Self publication. Traditional publication.
Unsure how this pans out in a pandemic.
I find the Substack model most intriguing. A straightforward e-publishing method that allows you to groom a subscriber base. Writers have control over how and when a paywall goes into effect. No need to pay a fee for the service, the service makes money when you make money.
For the various writers and journalists being laid off around the world, it seems like a good deal, but some are complaining about the loss of the newspaper, the magazine, or even the curated website.
It’s not lost, it’s just reduced. There is less variance of voices now, and the freelance journalists who thought they had a home? Squeezed out.
So they’re given a choice: claim your own audience, or keep seeking assistance with publication. Is this adapting? It depends if you consider yourself a professional journalist. A professional critic, maybe? I’ve watched some of my favorite writers bounce around between papers and news-sites. If they had an independent feed or blog, would this be my way of supporting them? This concept is within arm’s reach of Patreon and Kickstarter, established routes for artists to fund their projects.
It also seems to squeeze content creators OUT of the professional sphere. What is the business model here? I’m a big fan of Seth Godin’s dichotomy of Entrepreneur vs. Freelancer. Direct subscriber models seem to drift towards freelancers, since the person doing the creating cannot step away. Yet, it doesn’t seem project based.
If I’m in the mindset of the person doing the subscribing, it’s either “I need to read this content” OR “I want to support this writer”. I believe this is also a dichotomy, much like the Stones vs. The Beatles. Nobody can hold both of these things equal, one is slightly dominant than the other. If you polled your meager audience and made them choose between the two options, the ensuing data would reveal how your freelancing business is actually operating.
But does that matter, if the $ is flowing in? Maybe the ensuing data would just illustrate the tilt of capitalism. The critical question: How much of my income from writing should I put back into the freelance writing ecosystem? As in, pay other writers for content that I need/want.
It’s a stone’s throw away from the concept that we should give 2% of our income to charity. It’s a concept that charitable foundations have embraced. Big-thinker charity types are trying to raise it to 3%. That percentage mark would drastically increase charitable giving worldwide, but these ideas were before the pandemic and the new probability of economic recession.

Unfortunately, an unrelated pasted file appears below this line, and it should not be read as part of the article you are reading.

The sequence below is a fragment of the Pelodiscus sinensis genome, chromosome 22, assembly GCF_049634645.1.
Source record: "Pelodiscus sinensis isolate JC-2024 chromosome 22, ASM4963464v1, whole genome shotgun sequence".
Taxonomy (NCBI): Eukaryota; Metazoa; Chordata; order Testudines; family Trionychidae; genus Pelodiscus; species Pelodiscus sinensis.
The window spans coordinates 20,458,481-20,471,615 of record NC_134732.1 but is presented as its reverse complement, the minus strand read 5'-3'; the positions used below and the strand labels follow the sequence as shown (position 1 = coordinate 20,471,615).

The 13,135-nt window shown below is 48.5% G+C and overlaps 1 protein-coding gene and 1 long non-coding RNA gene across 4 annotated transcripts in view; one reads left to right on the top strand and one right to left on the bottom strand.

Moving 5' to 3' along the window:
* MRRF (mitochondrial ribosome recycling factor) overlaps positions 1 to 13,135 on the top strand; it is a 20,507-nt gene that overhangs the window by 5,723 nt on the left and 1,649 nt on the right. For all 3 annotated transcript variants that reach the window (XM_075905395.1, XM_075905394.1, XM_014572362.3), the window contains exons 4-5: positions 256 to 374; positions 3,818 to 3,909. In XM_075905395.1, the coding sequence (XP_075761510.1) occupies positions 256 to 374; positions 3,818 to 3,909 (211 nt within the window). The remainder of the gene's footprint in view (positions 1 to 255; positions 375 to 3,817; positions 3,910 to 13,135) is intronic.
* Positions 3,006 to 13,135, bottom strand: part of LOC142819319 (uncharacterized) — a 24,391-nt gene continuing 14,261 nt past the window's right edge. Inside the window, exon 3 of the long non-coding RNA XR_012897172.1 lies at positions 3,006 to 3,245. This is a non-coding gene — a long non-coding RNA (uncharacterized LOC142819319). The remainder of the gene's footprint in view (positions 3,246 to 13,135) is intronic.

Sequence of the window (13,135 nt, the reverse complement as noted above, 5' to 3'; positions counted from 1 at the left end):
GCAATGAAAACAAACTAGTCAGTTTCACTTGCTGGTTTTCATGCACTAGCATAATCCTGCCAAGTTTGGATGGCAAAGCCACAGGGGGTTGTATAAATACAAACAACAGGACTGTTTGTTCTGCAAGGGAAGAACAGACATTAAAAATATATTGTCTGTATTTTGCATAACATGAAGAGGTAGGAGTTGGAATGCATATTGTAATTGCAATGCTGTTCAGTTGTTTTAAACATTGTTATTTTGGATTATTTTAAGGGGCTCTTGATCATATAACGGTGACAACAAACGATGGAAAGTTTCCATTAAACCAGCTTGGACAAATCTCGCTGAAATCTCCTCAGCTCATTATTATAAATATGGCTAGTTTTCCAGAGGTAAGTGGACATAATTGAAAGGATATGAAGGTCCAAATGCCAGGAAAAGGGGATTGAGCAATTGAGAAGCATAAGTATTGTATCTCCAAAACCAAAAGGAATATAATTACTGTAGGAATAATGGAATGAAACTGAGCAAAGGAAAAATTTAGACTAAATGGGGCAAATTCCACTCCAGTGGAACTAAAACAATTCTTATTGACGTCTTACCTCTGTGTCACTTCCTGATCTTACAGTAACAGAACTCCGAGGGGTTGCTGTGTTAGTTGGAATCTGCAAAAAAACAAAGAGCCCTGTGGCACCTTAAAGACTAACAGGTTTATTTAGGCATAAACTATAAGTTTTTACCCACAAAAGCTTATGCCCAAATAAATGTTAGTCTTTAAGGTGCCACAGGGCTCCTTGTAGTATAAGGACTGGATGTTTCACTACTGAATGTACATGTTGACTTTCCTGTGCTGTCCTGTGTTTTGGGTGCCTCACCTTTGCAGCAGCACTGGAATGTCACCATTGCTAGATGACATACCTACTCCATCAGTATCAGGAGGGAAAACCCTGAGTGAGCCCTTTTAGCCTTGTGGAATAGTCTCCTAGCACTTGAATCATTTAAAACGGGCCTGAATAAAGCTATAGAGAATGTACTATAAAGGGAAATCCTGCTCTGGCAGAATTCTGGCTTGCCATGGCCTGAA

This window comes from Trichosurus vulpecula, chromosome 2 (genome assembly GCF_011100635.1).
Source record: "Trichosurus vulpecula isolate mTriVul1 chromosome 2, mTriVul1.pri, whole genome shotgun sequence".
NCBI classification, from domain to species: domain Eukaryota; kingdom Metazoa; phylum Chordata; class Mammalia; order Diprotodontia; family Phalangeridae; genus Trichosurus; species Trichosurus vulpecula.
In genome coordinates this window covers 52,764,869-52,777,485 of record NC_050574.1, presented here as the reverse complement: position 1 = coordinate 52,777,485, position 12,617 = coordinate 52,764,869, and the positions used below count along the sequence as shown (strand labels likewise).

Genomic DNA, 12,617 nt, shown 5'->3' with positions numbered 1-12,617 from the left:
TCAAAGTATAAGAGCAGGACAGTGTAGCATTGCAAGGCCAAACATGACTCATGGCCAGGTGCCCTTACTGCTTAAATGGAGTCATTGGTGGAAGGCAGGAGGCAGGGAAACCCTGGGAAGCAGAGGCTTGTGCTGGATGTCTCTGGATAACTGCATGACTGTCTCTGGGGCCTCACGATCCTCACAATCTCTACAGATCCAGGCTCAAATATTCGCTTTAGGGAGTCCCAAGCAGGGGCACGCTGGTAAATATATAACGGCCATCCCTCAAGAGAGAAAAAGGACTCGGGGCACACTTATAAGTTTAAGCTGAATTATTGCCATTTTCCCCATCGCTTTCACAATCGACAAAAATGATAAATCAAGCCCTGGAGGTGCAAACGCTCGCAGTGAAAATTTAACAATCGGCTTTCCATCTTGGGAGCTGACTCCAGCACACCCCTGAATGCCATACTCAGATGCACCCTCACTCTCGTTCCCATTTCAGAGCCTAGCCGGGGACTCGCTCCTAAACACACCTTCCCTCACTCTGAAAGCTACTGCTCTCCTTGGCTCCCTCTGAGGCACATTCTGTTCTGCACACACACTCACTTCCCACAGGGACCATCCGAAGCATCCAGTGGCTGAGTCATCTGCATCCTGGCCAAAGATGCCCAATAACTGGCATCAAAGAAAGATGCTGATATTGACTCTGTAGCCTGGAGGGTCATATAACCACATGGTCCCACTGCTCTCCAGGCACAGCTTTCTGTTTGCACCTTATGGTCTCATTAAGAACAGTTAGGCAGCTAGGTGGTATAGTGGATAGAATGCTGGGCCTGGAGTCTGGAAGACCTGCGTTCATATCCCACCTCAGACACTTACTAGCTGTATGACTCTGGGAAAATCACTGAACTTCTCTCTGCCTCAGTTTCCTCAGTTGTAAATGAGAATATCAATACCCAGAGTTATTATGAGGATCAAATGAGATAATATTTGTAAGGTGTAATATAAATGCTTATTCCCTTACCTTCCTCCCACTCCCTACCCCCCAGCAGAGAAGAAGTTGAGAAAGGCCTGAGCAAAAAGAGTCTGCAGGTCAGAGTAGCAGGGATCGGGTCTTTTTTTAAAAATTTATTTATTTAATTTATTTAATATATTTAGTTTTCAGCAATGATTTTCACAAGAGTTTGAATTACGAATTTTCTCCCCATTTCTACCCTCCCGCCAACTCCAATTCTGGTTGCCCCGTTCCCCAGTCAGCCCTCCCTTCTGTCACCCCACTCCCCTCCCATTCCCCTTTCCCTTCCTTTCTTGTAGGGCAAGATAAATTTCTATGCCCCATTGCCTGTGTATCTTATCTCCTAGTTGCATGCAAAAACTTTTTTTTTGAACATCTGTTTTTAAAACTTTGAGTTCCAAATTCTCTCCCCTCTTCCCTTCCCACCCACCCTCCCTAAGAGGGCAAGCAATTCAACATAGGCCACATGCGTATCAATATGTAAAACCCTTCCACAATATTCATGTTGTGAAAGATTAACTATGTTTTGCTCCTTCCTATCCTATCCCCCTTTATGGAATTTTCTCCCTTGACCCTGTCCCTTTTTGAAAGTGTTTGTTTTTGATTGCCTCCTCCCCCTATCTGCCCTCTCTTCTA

What we end up with is a bunch of artists trying to argue for their own existence as professionals. Hey, you need us. You need to be entertained, or challenged intellectually. But who is going to pay for the good stuff? Who even decides what the good stuff is anymore?
Let’s say I allocate 2% of all my income towards supporting artists via subscription services. If I want to pay money to see one of them in concert, or buy a book, do I re-allocate money from a different artist subscription in order to offset the additional cost? This micro-budgeting seems stupid, but it’s not far my wife and I budgeting how often we go out to eat, and what restaurants we support, usually lining up with our tastes.
We pay a premium because of both the product (the food and drink) and the experience (the service and atmosphere). We’ve suffered through enough zoom meetings to know that we cannot control the service and atmosphere of the internet, but we can try to control the product.
I’m getting to the heart of my woes as a musician lately. I’ve been an entertainer specializing as a cover artist that worked primarily in bars and restaurants. Any product I served up was hardly unique. I viewed myself as part of the service and atmosphere, and my employers agreed. Upon scrutiny, this is actually an unholy alliance that devalues what I create. My covers weren’t really that special, since there are already thousands of piano bar entertainers in the country, and our product doesn’t actually have much variance. We end up overly relying on the atmosphere setting a standard of what our audience expects, and spreading ourselves over localities and regions. I relished exceeding an audience’s expectation, but the business reward was just more of the same. Freelance work led to more freelance work.
You could argue that’s how it’s supposed to work. I’ve long held a Darwinian view of the music industry, especially of side-men. If you are mediocre PLUS untrustworthy, unreliable, and unpredictable, then you won’t be contacted for more work. This is the plight of the freelancer, and we rise and fall accordingly. This was a value I’ve held tightly for decades, but it’s challenged by this paradigm shift. Without live music, what is the value for my product as a free-lancer?
Time get busy making something.